Locating a missing policy can seem daunting, especially if you're still grieving the loss of a loved one. However, there are certain steps that you can take to help guide you during your life insurance policy search:
Speak with family and close friends
People close to the deceased may have information about the policy, such as where it may be stored, people named as beneficiaries, or the name of the insurance company. If they had an insurance agent (who might be listed in their contacts), that person might be able to help.
Contact the insurance company
If you know the name of the insurance company that issued the policy (or the agent who sold it), you can reach out to them directly to help find the policy you need. This will likely require you to submit proof that you're a beneficiary, like your driver's license or social security number and the policyholder's death certificate.
Review their documents (physical and digital)
Look through the deceased's personal belongings, papers, files, safe deposit boxes (if you have access), or any places you think they may have used to store important documents. You can also check bank statements for premium payments for term life insurance or indications that they tapped into the cash value of a whole life policy – such as funds transferred from a life insurance company into their account.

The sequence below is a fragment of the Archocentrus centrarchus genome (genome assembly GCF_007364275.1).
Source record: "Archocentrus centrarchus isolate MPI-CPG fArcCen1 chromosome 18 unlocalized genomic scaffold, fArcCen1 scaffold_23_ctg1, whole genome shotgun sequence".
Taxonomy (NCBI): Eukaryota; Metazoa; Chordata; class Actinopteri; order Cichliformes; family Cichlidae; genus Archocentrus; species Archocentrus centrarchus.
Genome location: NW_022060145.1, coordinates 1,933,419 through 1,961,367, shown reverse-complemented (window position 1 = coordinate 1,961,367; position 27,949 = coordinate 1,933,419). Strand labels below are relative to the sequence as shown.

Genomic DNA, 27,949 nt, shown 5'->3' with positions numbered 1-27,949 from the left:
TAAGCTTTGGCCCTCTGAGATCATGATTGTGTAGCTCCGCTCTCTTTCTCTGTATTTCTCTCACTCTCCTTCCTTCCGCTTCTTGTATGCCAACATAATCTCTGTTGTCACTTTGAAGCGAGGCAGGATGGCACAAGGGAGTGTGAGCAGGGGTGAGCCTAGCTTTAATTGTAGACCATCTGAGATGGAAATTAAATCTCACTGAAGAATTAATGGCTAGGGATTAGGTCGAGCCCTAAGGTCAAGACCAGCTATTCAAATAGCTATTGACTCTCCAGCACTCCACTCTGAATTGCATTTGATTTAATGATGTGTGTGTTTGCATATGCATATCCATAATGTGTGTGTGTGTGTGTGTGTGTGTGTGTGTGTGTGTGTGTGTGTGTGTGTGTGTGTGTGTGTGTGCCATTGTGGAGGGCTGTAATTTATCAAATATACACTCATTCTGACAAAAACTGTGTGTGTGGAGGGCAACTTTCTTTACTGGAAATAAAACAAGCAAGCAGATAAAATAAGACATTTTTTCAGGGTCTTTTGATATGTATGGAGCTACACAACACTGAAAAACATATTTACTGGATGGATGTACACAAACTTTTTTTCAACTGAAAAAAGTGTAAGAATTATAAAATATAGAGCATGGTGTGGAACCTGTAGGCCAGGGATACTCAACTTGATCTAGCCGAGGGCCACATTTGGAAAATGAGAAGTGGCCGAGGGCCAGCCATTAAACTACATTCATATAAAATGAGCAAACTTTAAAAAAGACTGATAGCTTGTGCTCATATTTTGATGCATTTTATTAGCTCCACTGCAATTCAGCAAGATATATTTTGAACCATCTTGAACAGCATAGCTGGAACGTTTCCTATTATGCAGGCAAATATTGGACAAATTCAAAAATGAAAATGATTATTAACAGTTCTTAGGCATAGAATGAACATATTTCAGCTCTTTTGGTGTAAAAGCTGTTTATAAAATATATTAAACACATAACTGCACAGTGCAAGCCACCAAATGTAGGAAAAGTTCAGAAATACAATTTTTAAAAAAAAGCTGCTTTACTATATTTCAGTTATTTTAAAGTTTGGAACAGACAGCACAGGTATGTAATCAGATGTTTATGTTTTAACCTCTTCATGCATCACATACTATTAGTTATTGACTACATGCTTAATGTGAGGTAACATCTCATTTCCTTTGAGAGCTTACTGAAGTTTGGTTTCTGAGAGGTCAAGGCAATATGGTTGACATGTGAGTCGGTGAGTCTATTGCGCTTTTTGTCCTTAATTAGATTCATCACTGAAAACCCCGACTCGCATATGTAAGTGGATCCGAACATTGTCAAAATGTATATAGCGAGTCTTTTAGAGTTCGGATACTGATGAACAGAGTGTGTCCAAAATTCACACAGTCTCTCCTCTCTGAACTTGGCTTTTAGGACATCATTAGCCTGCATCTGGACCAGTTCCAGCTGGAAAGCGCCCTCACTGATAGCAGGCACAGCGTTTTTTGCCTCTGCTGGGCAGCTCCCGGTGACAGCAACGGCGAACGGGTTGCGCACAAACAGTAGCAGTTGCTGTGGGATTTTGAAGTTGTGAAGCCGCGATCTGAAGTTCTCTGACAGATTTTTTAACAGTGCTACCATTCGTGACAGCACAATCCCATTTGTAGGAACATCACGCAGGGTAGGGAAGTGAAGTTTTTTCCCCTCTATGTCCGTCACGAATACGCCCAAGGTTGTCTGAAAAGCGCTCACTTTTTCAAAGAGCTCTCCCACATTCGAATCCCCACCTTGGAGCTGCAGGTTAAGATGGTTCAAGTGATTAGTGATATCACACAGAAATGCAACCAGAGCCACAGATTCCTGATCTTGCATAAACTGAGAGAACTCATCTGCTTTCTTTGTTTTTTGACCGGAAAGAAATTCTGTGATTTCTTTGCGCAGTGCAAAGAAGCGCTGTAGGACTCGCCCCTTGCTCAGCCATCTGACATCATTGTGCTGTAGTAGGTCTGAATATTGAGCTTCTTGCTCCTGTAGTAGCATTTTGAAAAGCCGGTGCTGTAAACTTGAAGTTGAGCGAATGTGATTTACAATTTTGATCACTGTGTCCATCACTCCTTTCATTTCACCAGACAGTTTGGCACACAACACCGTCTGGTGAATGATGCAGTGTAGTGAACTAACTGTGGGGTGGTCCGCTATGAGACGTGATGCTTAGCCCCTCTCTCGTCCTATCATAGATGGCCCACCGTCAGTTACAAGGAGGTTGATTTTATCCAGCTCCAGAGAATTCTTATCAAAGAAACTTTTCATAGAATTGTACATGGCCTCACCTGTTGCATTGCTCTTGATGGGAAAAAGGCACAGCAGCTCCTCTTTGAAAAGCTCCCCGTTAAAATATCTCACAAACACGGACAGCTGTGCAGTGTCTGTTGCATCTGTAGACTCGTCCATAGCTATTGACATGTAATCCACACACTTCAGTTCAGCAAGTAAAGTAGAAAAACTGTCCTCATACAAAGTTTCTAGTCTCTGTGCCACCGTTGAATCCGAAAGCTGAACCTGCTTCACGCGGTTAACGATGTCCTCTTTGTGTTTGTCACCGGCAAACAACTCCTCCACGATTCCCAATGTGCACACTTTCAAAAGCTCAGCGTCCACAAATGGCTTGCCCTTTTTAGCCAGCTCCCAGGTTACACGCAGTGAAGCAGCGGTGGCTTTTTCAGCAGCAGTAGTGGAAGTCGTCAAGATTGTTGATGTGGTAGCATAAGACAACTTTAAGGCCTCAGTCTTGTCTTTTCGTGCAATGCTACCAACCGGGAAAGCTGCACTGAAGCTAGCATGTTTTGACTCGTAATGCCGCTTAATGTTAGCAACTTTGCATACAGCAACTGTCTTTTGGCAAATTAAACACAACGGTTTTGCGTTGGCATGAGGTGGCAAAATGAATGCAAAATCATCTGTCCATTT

Contact the deceased’s advisors
Don’t know their insurance agent? Try reaching out to the deceased’s accountants, attorneys, or financial professionals to get the information you need.
Use a life Insurance policy locator
Certain organizations have online tools that can help you locate a policy, but you have to be an interested party with the legal right to access it. The National Association of Insurance Commissioners, MIB Group, and the National Association of Unclaimed Property Administrators all provide life insurance policy location services.
You can't simply request information about a stranger's life insurance coverage. Life insurance is strictly regulated by privacy laws that typically limit access to policy information. Specifically, only the following individuals are typically granted access to this information:
- Next of kin (e.g., deceased spouse or child)
- Any designated beneficiary on the policy